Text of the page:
I’ve seen home gyms installed in large bathrooms. Build your platform enclosure and place exercise equipment on top.

  42. posted by Jessica on

    Thank you for this post! We are currently designing a master bath addition and I loved hearing about this tub issue. I was toying with the idea of installing a whirlpool tub and now I’m convinced that it would just end up being an expensive waste of space. In my very unscientific poll of friends with whirlpool tubs I found that NO ONE uses them. I have one friend who has lived in her house for three years and has never once used it.

    I think it is time to demote the whirlpool tub.

  43. posted by Elizabeth H. on

    I second Karyn’s opinion of dishwashers. I use mine ONLY to store my dishes. It frees up cabinet space for other items.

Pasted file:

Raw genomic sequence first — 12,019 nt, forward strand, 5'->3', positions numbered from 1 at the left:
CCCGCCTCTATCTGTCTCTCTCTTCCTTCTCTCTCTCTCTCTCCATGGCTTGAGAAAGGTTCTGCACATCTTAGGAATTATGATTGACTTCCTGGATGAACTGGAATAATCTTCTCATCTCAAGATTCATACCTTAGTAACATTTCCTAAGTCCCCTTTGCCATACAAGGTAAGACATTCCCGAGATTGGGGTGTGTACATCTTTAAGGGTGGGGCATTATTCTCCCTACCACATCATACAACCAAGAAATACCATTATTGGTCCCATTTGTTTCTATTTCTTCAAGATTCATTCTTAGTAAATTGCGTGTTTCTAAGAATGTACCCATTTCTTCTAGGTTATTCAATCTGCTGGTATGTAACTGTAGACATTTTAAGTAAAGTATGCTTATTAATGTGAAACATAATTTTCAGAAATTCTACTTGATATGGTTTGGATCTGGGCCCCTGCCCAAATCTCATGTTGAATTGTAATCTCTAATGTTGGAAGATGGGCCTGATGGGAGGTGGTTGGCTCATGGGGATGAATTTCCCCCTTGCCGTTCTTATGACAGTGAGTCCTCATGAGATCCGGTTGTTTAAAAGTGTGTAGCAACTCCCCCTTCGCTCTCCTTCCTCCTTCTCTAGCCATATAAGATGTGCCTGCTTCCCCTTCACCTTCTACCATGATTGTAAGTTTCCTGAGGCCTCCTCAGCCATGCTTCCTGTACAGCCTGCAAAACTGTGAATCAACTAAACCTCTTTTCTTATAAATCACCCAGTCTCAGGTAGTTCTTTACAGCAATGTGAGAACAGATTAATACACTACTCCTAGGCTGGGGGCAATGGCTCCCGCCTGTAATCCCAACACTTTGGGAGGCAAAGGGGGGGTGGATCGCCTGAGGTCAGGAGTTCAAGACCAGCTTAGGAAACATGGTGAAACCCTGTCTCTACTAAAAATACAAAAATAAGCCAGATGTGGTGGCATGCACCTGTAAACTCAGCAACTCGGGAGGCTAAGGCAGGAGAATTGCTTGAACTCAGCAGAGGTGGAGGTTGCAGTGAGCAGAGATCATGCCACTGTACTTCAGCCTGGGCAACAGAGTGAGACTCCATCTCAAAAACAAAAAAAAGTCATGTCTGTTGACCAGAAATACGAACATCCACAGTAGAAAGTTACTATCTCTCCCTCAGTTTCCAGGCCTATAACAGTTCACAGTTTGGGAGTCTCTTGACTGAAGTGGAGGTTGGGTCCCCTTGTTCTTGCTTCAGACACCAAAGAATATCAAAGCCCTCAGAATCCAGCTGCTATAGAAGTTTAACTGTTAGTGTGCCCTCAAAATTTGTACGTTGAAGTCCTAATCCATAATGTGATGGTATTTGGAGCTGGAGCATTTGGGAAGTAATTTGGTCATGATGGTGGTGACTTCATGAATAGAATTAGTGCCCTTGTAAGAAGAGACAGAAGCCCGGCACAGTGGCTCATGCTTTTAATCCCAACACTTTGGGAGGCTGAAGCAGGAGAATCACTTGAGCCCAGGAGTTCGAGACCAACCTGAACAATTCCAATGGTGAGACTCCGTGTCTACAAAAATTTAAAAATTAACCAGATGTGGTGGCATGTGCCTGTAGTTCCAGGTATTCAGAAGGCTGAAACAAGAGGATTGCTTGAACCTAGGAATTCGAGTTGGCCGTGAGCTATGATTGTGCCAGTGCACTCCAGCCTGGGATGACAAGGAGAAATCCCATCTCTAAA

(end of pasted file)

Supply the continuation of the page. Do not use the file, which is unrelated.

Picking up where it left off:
I don’t have a whirlpool tub, but if I did I’d cover it with a padded seat and use the underneath for a hamper. Brilliant idea!

  44. posted by anca on

    to me, a bathtub is the most important thing i own- ok, next to my laptop- i say this because unlike a shower when i take a bath i unclutter my mind; i do not own a home, i just rent but when i do, a bathtub and net access are musts:)

  45. posted by Louise on

    I love this thread!

    To combine a couple of these suggestions: how about using the space for kids’ art projects? A small easel inside the tub would make a great place for little ones to paint.

    Another caution: if you do decide to store things in the tub area, consider using well sealed plastic bins. Bathrooms are much more humid than the rest of the house so keep that extra dampness in mind.

    Someone asked about covering the tub spout: If you made a seating area, perhaps an armrest could be designed that boxed in the spout.

    And here’s one more vote for tearing it out if you can afford it. One of the great decluttering mantras is “Don’t keep it if you don’t love it.” The bathroom is such a personal space, used every single day. I encourage you to make it exactly the way YOU want it, not some mythical future buyer. Right now it is YOUR home. Best of luck, and I hope you’ll write back with your solution!